While Postman does an excellent job of discussing the "evolution" of language and how we've gone from the spoken word as the primary means of storytelling and knowledge to the written word and ultimately to the "television era," he tends to take an extremist approach to television. His demonization of the television industry at many times takes such a one-sided view of the effect of media on society that it is hard to take him seriously in many instances.
Take, for example, his statement on page 159, where he states "Television serves us most usefully when presenting junk-entertainment; it serves us most ill when it co-opts serious modes of discourse... We would all be better off if television got worse, not better. "The A-Team" and "Cheers" are no threat to our public health. "60 Minutes," "Eye-Witness News," and "Sesame Street" are." Perhaps it was the era in which Postman wrote that prompted this particular statement. That notwithstanding, to accuse programs such as "Sesame Street" as being a "threat" to public health is nothing short of ludicrous and extreme.
Moreover, on page 87, Postman rants, "All subject matter is presented as entertaining... No matter what is depicted or from what point of view, the overarching presumption is that it is there for our amusement or pleasure." And while Sesame Street may have an "entertaining" format, to say that news coverage of legitimate events are there for our "amusement or pleasure," is completely ridiculous. Personally, I never saw anything "amusing" or "pleasurable" about the 9/11 news coverage. Matt Quayle, in his article "The Method of the Medium is in Motion" does a great job of taking Postman's general "theme" and more correctly applying it to modern society. His article is definitely worth a read.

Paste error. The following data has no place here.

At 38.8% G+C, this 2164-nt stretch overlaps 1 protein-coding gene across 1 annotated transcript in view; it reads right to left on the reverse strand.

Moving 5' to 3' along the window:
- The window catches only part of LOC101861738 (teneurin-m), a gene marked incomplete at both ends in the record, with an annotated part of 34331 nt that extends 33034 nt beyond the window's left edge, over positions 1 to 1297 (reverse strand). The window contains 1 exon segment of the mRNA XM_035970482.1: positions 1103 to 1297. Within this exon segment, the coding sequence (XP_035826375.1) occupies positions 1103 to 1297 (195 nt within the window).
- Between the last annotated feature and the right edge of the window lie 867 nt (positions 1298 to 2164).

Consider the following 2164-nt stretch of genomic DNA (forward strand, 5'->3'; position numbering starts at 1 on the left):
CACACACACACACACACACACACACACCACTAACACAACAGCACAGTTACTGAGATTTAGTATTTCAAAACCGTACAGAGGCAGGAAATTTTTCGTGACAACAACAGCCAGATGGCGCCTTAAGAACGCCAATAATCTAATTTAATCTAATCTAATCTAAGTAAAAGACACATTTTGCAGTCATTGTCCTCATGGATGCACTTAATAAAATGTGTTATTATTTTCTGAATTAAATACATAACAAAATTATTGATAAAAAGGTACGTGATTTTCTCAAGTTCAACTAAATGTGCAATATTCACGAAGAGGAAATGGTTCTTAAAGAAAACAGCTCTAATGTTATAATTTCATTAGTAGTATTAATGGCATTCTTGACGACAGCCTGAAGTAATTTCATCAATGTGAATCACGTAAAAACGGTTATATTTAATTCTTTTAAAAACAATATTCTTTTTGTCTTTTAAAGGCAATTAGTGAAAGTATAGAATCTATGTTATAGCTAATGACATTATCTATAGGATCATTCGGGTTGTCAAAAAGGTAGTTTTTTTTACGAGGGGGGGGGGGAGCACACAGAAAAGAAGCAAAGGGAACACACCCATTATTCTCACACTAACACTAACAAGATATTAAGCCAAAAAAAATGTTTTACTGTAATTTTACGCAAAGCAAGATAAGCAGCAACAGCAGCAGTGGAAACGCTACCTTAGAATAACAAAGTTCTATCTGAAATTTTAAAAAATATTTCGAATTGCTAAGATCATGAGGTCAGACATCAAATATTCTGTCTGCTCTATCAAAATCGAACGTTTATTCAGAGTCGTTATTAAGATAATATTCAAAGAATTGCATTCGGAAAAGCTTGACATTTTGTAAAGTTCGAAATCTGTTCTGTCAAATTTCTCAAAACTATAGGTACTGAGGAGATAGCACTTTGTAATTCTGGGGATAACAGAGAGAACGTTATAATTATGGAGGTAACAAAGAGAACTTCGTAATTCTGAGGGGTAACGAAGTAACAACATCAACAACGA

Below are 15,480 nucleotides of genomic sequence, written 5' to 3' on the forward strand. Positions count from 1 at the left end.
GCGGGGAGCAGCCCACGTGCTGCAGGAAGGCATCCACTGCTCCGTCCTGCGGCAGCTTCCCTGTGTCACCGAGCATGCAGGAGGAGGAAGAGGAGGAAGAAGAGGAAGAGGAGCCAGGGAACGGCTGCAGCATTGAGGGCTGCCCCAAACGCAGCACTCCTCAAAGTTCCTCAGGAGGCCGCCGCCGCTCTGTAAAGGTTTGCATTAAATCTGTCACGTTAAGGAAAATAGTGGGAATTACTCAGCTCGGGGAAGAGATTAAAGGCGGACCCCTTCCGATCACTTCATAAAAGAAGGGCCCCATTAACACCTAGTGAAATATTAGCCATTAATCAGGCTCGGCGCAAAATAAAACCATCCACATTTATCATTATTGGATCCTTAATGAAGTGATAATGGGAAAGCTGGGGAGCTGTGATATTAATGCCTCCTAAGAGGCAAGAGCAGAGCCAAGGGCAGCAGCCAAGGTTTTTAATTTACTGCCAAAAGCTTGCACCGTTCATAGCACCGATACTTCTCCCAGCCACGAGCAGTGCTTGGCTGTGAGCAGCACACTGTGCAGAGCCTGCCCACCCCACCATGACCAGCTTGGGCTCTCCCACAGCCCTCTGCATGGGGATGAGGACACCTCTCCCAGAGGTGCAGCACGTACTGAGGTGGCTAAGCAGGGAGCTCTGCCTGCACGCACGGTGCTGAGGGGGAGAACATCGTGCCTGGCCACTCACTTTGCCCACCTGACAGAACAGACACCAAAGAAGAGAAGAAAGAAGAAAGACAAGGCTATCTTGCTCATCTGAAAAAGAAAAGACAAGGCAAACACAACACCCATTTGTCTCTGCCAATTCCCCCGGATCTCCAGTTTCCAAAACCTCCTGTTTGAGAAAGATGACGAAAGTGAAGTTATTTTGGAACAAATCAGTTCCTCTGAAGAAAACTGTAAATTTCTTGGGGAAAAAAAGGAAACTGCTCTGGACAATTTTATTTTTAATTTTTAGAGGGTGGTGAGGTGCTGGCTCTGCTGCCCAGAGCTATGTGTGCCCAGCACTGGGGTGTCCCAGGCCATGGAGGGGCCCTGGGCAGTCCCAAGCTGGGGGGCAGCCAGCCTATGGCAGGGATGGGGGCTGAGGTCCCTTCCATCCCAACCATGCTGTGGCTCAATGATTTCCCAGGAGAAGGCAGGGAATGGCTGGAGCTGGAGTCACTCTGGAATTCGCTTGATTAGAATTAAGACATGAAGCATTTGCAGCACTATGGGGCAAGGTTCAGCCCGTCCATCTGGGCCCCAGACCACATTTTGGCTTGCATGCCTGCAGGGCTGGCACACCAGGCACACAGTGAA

Lastly, it is my opinion that Postman could have gotten his entire point across in 80 pages, as opposed to the 163 pages it took him in this book. I found many instances where he simply drones on and on, and uses excessive "wordiness" and repeats his point in two or three different ways. Personally, it seemed to me like he simply liked hearing himself "speak." Obviously, I never knew the man personally, but he seemed to be trying to claim some moral or intellectual superiority by his wordiness, as if to say, "Look at me! I'm not a product of the media brainwashing plot. I can use fancy words." Perhaps that wasn't his intent, but it's definitely the vibe I got off of the book.
In summary, while I feel that Postman's book has points of merit, he went overboard on many of his remarks about media exposure. Perhaps I feel this way because I live in a 21st century society, and I see more clearly how technology has evolved to become an invaluable tool for spreading and gaining knowledge. And although I agree that media has the capacity to make mindless drones out of its denizens, I do not feel that the demonization of the media as Postman has depicted is entirely fair. But like I said, this is all just my opinion.